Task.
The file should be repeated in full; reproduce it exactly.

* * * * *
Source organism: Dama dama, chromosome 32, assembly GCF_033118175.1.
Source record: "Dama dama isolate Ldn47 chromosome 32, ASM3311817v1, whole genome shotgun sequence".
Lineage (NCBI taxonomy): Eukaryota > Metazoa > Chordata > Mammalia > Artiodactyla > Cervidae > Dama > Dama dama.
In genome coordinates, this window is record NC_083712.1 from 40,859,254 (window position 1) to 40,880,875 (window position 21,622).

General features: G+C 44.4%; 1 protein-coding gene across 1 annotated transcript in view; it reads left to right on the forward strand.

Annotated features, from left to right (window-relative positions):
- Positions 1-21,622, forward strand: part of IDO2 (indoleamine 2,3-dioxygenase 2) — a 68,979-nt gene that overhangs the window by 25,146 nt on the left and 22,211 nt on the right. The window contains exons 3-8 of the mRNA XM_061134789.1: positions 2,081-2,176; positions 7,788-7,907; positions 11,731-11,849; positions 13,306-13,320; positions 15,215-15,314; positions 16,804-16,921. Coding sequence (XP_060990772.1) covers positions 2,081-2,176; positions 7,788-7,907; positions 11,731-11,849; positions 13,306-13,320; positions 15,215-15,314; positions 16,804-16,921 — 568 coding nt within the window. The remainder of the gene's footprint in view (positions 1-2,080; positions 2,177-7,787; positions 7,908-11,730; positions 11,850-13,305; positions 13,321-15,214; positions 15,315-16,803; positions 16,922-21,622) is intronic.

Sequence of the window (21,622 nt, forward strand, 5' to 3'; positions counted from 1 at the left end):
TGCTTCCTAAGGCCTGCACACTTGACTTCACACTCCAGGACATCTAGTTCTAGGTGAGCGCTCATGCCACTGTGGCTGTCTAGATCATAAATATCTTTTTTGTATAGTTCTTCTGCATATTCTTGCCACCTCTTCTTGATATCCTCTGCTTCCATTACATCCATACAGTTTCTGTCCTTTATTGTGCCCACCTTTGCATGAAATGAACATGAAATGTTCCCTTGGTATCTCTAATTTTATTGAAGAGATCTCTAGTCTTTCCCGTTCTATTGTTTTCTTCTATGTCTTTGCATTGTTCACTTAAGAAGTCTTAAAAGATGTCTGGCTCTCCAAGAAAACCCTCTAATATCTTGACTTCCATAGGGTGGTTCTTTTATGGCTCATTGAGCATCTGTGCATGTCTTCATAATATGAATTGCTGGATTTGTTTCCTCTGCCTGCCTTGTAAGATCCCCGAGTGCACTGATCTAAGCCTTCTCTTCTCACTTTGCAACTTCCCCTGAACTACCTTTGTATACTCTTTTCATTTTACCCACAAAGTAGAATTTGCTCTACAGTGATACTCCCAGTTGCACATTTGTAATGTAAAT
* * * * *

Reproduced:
Source organism: Dama dama, chromosome 32, assembly GCF_033118175.1.
Source record: "Dama dama isolate Ldn47 chromosome 32, ASM3311817v1, whole genome shotgun sequence".
Lineage (NCBI taxonomy): Eukaryota > Metazoa > Chordata > Mammalia > Artiodactyla > Cervidae > Dama > Dama dama.
In genome coordinates, this window is record NC_083712.1 from 40,859,254 (window position 1) to 40,880,875 (window position 21,622).

General features: G+C 44.4%; 1 protein-coding gene across 1 annotated transcript in view; it reads left to right on the forward strand.

Annotated features, from left to right (window-relative positions):
- Positions 1-21,622, forward strand: part of IDO2 (indoleamine 2,3-dioxygenase 2) — a 68,979-nt gene that overhangs the window by 25,146 nt on the left and 22,211 nt on the right. The window contains exons 3-8 of the mRNA XM_061134789.1: positions 2,081-2,176; positions 7,788-7,907; positions 11,731-11,849; positions 13,306-13,320; positions 15,215-15,314; positions 16,804-16,921. Coding sequence (XP_060990772.1) covers positions 2,081-2,176; positions 7,788-7,907; positions 11,731-11,849; positions 13,306-13,320; positions 15,215-15,314; positions 16,804-16,921 — 568 coding nt within the window. The remainder of the gene's footprint in view (positions 1-2,080; positions 2,177-7,787; positions 7,908-11,730; positions 11,850-13,305; positions 13,321-15,214; positions 15,315-16,803; positions 16,922-21,622) is intronic.

Sequence of the window (21,622 nt, forward strand, 5' to 3'; positions counted from 1 at the left end):
TGCTTCCTAAGGCCTGCACACTTGACTTCACACTCCAGGACATCTAGTTCTAGGTGAGCGCTCATGCCACTGTGGCTGTCTAGATCATAAATATCTTTTTTGTATAGTTCTTCTGCATATTCTTGCCACCTCTTCTTGATATCCTCTGCTTCCATTACATCCATACAGTTTCTGTCCTTTATTGTGCCCACCTTTGCATGAAATGAACATGAAATGTTCCCTTGGTATCTCTAATTTTATTGAAGAGATCTCTAGTCTTTCCCGTTCTATTGTTTTCTTCTATGTCTTTGCATTGTTCACTTAAGAAGTCTTAAAAGATGTCTGGCTCTCCAAGAAAACCCTCTAATATCTTGACTTCCATAGGGTGGTTCTTTTATGGCTCATTGAGCATCTGTGCATGTCTTCATAATATGAATTGCTGGATTTGTTTCCTCTGCCTGCCTTGTAAGATCCCCGAGTGCACTGATCTAAGCCTTCTCTTCTCACTTTGCAACTTCCCCTGAACTACCTTTGTATACTCTTTTCATTTTACCCACAAAGTAGAATTTGCTCTACAGTGATACTCCCAGTTGCACATTTGTAATGTAAAT